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Saturday, November 1, 2014

Roger Federer reveals his big career regret

Roger Federer has had a brilliant tennis career. He has won a record 17 majors and held the world No. 1 ranking for a record 301 weeks. He is considered by many to be the best player ever. But despite all his success, Federer does have one regret.

Roger Federer racketIn an interview with FOX Sports’ Andy Roddick, Federer was asked if there was anything he regretted. Surprisingly, Federer said there was one thing he wished he had done differently.

“I wish I could have maybe realized my potential two years earlier, started to work really hard earlier … understand what I was trying to achieve, what was possible. But at the same time, I think all of that was good for me later on. I got all the stuff out early — the anger, the sadness, the pressure. I had to deal with so much I felt like between 16 and 22 that later on, that made me the player I am today.”

Unlike some other players who won majors as teens — like Boris Becker, Pete Sampras and Rafael Nadal to name a few — Federer was nearly 22 when he won his first major. But after capturing Wimbledon in 2003, Federer went on possibly the most dominant run in tennis history by winning 11 of 16 majors from 2004-2008. Like he said, going through the tough times earlier in his career probably made him the player he became.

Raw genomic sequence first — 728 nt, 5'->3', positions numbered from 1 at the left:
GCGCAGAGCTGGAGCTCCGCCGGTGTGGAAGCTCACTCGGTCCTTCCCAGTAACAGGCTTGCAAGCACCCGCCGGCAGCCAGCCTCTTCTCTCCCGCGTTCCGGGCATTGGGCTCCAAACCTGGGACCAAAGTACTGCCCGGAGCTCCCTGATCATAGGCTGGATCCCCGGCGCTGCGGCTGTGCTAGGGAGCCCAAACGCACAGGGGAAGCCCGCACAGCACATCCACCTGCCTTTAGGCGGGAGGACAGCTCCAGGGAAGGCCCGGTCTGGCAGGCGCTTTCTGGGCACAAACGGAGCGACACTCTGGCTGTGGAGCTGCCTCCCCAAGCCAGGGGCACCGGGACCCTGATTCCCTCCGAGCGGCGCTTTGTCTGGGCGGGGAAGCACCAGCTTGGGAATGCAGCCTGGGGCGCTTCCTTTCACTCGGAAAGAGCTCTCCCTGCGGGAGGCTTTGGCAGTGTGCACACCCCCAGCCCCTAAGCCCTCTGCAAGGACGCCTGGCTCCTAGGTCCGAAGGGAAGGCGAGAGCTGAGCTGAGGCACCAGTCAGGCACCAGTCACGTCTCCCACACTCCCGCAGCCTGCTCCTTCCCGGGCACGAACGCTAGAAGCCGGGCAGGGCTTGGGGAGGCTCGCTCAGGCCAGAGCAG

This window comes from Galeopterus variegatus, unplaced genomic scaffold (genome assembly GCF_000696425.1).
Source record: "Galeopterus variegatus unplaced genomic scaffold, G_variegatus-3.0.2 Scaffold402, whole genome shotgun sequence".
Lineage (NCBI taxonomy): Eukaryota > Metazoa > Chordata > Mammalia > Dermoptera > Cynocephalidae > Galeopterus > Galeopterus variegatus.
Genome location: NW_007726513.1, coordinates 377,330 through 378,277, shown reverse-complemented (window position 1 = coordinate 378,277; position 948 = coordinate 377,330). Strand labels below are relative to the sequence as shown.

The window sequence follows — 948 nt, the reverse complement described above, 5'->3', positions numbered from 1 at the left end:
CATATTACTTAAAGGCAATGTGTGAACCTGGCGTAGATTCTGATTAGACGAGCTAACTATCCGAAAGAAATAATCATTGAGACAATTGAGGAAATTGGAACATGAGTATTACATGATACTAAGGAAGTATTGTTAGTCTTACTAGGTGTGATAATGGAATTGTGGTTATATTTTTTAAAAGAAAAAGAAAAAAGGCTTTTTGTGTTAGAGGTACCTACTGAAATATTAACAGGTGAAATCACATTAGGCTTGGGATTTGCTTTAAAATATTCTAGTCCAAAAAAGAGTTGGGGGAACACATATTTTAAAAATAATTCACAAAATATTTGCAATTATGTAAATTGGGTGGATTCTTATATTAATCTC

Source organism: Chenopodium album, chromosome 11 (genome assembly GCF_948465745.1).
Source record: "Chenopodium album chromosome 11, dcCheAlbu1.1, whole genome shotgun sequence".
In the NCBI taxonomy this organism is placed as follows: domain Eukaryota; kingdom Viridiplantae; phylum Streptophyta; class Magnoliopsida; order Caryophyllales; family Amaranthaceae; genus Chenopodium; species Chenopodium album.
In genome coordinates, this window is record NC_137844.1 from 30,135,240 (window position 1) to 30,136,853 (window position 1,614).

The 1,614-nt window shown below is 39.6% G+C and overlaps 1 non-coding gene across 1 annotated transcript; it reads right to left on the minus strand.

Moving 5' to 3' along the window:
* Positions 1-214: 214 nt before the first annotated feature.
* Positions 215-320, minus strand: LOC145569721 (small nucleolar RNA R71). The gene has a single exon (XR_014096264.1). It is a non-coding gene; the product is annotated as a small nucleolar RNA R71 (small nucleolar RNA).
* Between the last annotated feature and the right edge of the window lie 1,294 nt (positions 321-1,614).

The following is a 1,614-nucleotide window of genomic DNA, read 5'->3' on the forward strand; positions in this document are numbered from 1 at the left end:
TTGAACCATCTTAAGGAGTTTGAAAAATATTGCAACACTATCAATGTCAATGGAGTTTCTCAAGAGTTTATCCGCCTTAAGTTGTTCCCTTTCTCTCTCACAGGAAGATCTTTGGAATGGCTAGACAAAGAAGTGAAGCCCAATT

Also in the interview, Roddick and Federer talked about Roger’s win over Andy at Wimbledon in 2009. That was the first time the two discussed the match, and Roddick specifically mentioned that he was impressed with Federer’s behavior after winning. Instead of celebrating and making Roddick feel badly, Andy says Federer was very considerate of his opponent and behaved in a sportsmanlike way.

“The moment is probably tougher for you than it was happier for me,” Federer explained. “I think it’s so important to respect your fellow athletes and competitors and I know how hard you tried and how difficult it must be.”

Roddick said he appreciated how considerate Federer was in the locker room after the match. The story is significant because Novak Djokovic’s father recently said Federer’s character away from the court does not match his status as the greatest player. Roddick would likely disagree with that statement.



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